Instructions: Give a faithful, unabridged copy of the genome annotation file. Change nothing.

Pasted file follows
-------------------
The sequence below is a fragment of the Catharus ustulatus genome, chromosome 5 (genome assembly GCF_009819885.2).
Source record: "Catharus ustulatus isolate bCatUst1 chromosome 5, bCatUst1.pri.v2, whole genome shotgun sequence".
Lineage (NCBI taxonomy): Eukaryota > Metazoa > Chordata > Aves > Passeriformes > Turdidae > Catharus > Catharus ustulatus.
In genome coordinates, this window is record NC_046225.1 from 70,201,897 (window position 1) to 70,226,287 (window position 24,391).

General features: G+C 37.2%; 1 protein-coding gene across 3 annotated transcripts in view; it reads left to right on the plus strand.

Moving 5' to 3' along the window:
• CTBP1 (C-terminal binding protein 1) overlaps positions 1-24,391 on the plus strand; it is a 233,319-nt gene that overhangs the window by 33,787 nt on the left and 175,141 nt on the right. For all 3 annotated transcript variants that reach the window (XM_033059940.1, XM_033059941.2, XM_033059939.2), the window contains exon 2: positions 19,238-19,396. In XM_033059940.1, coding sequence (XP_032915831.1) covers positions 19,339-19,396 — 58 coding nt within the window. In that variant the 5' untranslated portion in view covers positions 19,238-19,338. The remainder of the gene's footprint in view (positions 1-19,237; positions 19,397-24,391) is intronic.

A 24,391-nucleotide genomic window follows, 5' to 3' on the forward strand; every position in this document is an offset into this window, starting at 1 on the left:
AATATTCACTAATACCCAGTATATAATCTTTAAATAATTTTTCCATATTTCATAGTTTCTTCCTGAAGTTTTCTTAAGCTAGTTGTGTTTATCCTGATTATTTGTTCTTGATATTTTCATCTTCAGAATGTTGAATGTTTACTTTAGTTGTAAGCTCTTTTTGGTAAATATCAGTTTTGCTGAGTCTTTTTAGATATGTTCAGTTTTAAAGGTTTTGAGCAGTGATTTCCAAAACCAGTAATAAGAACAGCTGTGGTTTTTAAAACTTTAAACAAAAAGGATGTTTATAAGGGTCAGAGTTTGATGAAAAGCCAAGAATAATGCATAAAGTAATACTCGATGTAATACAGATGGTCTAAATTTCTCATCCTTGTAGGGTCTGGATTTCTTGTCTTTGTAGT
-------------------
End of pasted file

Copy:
The sequence below is a fragment of the Catharus ustulatus genome, chromosome 5 (genome assembly GCF_009819885.2).
Source record: "Catharus ustulatus isolate bCatUst1 chromosome 5, bCatUst1.pri.v2, whole genome shotgun sequence".
Lineage (NCBI taxonomy): Eukaryota > Metazoa > Chordata > Aves > Passeriformes > Turdidae > Catharus > Catharus ustulatus.
In genome coordinates, this window is record NC_046225.1 from 70,201,897 (window position 1) to 70,226,287 (window position 24,391).

General features: G+C 37.2%; 1 protein-coding gene across 3 annotated transcripts in view; it reads left to right on the plus strand.

Moving 5' to 3' along the window:
• CTBP1 (C-terminal binding protein 1) overlaps positions 1-24,391 on the plus strand; it is a 233,319-nt gene that overhangs the window by 33,787 nt on the left and 175,141 nt on the right. For all 3 annotated transcript variants that reach the window (XM_033059940.1, XM_033059941.2, XM_033059939.2), the window contains exon 2: positions 19,238-19,396. In XM_033059940.1, coding sequence (XP_032915831.1) covers positions 19,339-19,396 — 58 coding nt within the window. In that variant the 5' untranslated portion in view covers positions 19,238-19,338. The remainder of the gene's footprint in view (positions 1-19,237; positions 19,397-24,391) is intronic.

A 24,391-nucleotide genomic window follows, 5' to 3' on the forward strand; every position in this document is an offset into this window, starting at 1 on the left:
AATATTCACTAATACCCAGTATATAATCTTTAAATAATTTTTCCATATTTCATAGTTTCTTCCTGAAGTTTTCTTAAGCTAGTTGTGTTTATCCTGATTATTTGTTCTTGATATTTTCATCTTCAGAATGTTGAATGTTTACTTTAGTTGTAAGCTCTTTTTGGTAAATATCAGTTTTGCTGAGTCTTTTTAGATATGTTCAGTTTTAAAGGTTTTGAGCAGTGATTTCCAAAACCAGTAATAAGAACAGCTGTGGTTTTTAAAACTTTAAACAAAAAGGATGTTTATAAGGGTCAGAGTTTGATGAAAAGCCAAGAATAATGCATAAAGTAATACTCGATGTAATACAGATGGTCTAAATTTCTCATCCTTGTAGGGTCTGGATTTCTTGTCTTTGTAGT